October 2007 Hawaii Trip – Food Review
November 5, 2007 § 2 Comments
Hope everyone had a great weekend. Since there’s quite a bit to blog about from the most recent trip to Hawaii, I thought I’d do it in 2 parts. For the first part, I’m going to focus on the food.
Gyotaku in Pearl City, Oahu
We didn’t make it out to the city (Waikiki) to Chiba-ken because we were just too tired on our last night in Oahu. We were staying on Ford Island so decided to get sushi close by. Gyotaku is a very popular place with the locals and with some of the great reviews we’ve read, we decided to try it. You can check out Gyotaku’s menu here. Gyotaku was the only place we ate at on Oahu that I took pictures.
Overall, the sashimi was just okay, the maguro (tuna) was best on that plate. The Mister said the salmon was pretty good. I ended up eating most of the fish off the nigiri because we were getting really full. The tako (octopus) and ebi (shrimp) nigiri were both chewy and not that good. The spicy tuna roll was okay.
The caterpillar roll was unexciting. The avocado was underriped with no flavor, which we ended picking off anyway. The miso soup was not too bad, tofu was tender and large pieces of seaweed.
I think the most interesting part of the meal was the chawanmushi. Chawanmushi is a steamed egg custard dish and can be made several different ways. It’s similar to a type of steamed egg dish that my mom used to make. This chawanmushi was pretty good. The custard had a good brothy flavor, and although you can’t tell by the picture, there were shitake mushrooms, shrimp (chewy), and a few other items in there. I saved this for last but probably should have had it first since I was way too full to finish it.
The gal that served us was very nice and I think she thought we were local. She chatted with us about the UH football game earlier that day (which we didn’t watch). I noticed that other servers were also very chatty with their customers. Very family friendly. Overall, I don’t think I would go to Gyotaku again for sushi but would certainly try out some of their other dishes, like the kamameshi or misoyaki butterfish. In hind sight, I should have ordered the misoyaki butterfish.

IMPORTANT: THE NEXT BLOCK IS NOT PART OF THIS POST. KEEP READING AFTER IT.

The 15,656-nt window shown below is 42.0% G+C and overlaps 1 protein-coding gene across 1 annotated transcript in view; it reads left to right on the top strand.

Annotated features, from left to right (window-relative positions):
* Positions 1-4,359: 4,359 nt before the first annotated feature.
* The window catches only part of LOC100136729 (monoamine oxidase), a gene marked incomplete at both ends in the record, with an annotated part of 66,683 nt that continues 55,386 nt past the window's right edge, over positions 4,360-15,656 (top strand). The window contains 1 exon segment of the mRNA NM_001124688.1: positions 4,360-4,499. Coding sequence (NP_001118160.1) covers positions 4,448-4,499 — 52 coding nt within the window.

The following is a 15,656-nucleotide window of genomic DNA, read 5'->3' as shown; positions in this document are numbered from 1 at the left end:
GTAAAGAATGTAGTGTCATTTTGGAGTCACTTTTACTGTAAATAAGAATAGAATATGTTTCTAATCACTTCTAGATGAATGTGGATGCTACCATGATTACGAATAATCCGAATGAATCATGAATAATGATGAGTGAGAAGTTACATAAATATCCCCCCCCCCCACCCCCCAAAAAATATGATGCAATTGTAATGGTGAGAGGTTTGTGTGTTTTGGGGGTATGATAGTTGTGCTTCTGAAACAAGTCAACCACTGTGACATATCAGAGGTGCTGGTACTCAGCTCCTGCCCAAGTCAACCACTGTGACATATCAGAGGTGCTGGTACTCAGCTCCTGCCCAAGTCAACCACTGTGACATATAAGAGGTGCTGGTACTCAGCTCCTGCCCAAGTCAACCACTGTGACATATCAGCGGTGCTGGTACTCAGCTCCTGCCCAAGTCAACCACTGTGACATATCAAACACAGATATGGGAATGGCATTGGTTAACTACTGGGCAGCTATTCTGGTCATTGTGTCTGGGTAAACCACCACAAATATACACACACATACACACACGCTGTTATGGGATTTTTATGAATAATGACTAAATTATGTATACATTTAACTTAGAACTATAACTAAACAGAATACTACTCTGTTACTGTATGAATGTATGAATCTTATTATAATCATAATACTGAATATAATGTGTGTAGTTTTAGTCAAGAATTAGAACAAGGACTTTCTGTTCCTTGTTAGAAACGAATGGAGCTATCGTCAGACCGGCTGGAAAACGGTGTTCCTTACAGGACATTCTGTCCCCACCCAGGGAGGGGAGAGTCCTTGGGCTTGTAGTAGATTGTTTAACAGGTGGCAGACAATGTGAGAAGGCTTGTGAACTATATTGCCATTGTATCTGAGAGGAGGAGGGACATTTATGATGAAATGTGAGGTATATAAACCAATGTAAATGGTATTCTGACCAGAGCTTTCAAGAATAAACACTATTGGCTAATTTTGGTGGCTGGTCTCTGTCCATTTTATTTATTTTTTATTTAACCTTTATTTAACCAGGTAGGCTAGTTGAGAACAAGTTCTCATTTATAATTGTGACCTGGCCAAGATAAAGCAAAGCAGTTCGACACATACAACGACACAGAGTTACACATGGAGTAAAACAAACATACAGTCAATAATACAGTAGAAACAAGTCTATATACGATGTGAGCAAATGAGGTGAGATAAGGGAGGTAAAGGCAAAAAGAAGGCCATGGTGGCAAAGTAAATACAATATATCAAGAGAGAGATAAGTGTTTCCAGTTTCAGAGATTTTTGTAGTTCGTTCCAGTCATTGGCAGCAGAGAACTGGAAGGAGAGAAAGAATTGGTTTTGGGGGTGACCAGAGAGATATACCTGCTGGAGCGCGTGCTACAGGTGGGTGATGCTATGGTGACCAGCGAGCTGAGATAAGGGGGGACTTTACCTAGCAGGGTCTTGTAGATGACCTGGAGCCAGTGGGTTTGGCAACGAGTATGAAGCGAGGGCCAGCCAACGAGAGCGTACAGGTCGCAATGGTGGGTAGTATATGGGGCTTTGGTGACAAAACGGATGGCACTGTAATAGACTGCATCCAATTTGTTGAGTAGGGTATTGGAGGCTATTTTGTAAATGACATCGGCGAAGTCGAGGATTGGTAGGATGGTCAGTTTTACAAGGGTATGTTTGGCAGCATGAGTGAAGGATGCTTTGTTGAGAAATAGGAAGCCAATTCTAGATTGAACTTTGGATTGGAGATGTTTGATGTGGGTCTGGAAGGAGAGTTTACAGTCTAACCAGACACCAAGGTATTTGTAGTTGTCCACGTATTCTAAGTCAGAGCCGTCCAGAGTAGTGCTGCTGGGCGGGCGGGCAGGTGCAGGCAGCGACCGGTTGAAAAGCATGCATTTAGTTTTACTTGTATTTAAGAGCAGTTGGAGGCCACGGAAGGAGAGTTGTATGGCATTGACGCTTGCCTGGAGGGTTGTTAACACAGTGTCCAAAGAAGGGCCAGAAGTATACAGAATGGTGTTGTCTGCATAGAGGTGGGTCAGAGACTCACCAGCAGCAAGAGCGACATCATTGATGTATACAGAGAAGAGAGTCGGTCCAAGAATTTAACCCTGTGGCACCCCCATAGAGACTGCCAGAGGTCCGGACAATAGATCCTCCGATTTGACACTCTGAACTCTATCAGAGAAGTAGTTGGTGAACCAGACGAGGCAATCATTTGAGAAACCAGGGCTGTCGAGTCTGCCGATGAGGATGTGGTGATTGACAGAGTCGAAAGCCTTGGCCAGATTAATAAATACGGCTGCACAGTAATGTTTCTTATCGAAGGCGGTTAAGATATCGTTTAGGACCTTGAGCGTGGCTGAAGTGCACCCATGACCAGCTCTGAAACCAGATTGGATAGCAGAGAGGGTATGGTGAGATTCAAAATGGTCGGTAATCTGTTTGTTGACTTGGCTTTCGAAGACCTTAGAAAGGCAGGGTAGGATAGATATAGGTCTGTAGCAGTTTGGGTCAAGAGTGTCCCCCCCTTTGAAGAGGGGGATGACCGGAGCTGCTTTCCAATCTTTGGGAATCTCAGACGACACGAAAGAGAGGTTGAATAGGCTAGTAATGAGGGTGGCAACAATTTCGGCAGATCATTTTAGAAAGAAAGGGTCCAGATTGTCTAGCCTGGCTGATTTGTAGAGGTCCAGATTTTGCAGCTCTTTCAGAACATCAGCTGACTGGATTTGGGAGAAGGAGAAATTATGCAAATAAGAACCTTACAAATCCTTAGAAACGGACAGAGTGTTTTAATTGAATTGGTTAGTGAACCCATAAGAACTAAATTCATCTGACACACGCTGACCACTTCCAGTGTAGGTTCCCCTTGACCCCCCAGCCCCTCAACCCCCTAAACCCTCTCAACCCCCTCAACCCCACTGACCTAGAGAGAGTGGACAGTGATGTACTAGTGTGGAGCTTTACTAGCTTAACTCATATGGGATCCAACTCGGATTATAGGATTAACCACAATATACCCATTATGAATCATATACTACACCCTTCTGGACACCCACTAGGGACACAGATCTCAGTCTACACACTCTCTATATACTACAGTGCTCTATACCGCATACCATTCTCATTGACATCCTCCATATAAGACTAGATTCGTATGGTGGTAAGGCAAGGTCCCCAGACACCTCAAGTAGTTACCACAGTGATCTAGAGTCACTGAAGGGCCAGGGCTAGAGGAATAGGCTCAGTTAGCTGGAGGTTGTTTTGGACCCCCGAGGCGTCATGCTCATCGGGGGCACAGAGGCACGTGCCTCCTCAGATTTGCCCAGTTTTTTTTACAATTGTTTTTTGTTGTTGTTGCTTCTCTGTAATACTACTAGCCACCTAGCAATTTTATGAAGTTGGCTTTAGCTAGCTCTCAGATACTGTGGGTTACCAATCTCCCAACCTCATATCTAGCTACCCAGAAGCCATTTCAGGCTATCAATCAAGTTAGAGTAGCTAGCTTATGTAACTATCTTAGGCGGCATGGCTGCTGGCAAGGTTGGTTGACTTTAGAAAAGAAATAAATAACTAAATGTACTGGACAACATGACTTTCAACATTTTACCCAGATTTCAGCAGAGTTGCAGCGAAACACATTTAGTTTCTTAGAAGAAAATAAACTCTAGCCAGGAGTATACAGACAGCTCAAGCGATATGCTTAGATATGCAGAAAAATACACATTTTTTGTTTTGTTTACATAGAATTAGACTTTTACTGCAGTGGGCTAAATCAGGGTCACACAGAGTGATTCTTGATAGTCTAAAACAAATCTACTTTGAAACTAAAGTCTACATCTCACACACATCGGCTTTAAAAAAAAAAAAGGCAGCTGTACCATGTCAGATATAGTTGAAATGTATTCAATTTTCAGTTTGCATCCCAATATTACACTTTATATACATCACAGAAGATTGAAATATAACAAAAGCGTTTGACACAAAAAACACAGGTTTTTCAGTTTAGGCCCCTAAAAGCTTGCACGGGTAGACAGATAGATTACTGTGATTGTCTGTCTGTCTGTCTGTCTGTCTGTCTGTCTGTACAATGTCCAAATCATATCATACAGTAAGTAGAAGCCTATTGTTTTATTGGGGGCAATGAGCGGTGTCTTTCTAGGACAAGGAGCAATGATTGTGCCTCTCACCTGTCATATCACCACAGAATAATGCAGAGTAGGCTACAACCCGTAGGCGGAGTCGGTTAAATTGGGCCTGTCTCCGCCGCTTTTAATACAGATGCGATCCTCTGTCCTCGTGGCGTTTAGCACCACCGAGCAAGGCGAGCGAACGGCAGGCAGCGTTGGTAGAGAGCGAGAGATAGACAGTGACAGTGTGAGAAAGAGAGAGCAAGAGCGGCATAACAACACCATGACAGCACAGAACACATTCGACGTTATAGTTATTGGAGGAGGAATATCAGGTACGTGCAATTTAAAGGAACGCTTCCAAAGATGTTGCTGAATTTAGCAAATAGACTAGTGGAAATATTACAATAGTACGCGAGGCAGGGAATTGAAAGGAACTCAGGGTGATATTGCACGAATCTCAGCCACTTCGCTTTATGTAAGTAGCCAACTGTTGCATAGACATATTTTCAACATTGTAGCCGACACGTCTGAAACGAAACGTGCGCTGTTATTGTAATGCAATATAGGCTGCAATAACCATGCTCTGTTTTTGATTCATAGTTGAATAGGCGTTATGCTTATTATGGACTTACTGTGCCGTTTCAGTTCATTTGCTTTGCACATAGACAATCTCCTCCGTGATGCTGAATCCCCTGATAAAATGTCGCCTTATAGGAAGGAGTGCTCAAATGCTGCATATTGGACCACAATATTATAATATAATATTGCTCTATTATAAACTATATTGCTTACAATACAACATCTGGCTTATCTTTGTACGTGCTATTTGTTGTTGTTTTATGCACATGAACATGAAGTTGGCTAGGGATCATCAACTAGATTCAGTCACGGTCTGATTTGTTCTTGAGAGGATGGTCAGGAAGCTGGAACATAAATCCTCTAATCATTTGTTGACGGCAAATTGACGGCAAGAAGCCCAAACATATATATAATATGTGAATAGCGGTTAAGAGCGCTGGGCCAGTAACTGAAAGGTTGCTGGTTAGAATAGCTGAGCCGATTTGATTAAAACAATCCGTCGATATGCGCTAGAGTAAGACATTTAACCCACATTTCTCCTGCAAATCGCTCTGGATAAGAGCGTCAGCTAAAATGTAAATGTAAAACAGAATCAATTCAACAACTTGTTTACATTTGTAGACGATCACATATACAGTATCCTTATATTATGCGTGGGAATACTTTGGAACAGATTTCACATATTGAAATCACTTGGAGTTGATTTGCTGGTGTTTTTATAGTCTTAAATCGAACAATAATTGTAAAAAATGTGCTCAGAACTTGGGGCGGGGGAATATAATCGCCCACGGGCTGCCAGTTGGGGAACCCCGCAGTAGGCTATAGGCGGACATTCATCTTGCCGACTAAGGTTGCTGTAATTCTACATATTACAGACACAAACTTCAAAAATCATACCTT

Keoki’s Paradise in Poipu Bay, Kauai
We stayed at the Grand Hyatt at Poipu Bay on Kauai. I’ll write more about the resort in Part 2 but just as a teaser, it’s the best Grand Hyatt IMHO that we’ve stayed at so far, much better than the Grand Hyatt Maui.
One of the first restaurants we had lunch at was Keoki’s Paradise. This is part of the T.S. Restaurant chain (also owns Duke’s Kimo’s, Hula Grill, Leilani’s on the Beach on the islands).
I had the fish and chips, which was really good. The chips were lightly seasoned and very yummy. The batter on the fish was probably the biggest surprise. When the server placed in down, I was a bit tentative because I saw green things in the batter. But it was just herbs (couldn’t tell you what kind) and it really made the fish very tasty. The tartar sauce was light and added a good flavor to the fish. It wasn’t overly tart or sour. Overall, it was a good simple lunch.
Puka Dog in Poipu Bay, Kauai
Another place that we ate lunch at was Puka Dog. It’s it the same mall as Keoki’s. I first came across a Puka Dog on the September Oahu trip. I was intrigued by the different relishes and the various mustards. You can check out all of them here. With a shaka confirmation from our zipline guides (more in Part 2 about ziplining), we decided to give it a try.
Sorry the picture is terrible but I was tired, starving, and ready for a nap. Basically, it’s a gigantic dog in a blanket. So the Mister and I both had the Polish Sausage. I had mine with mild original sauce, pineapple relish, and lilikoi (passion fruit) mustard. It was so yummy and the perfect to end a morning zipping through the trees. The bun was soft and yummy, although it was almost too much bun for me. The Mister had his with chili pepper, mango relish, and lilikoi mustard. He ate the whole thing. We also got the fresh squeezed lemonade, which was really good. Not too tart and not too sweet, just the way I like it. Although the price of a dog was a little higher than most dog stands, the size of the dog and the extra special types of relish and mustards sure made it worth it! I certainly would go back again.
Wrangler’s Steakhouse in Waimea, Kauai
This was the second best meal we had on Kauai. We stopped in for lunch after sightseeing at Waimea Canyon.
Our lunches came with soup and salad bar. The salad had just the basic salad items but the winner here was the mushroom soup. The broth was very hearty, great mushroom and onion flavors. I probably could have eaten this with a good crusty loaf of sour dough bread.
Earlier in the week, I read an article in the local newspaper about the old plantation workers and the kau kau tins they used to
carry their lunches. Some say this was the origin of what we know as the plate lunch. One of the specialties of Wrangler’s is the kau kau tin so I had to try some tradition. This picture is the kau kau tin lunch special. Three stainless steal tins stacked up neatly, holding yummy food treasures. I couldn’t wait to dig in.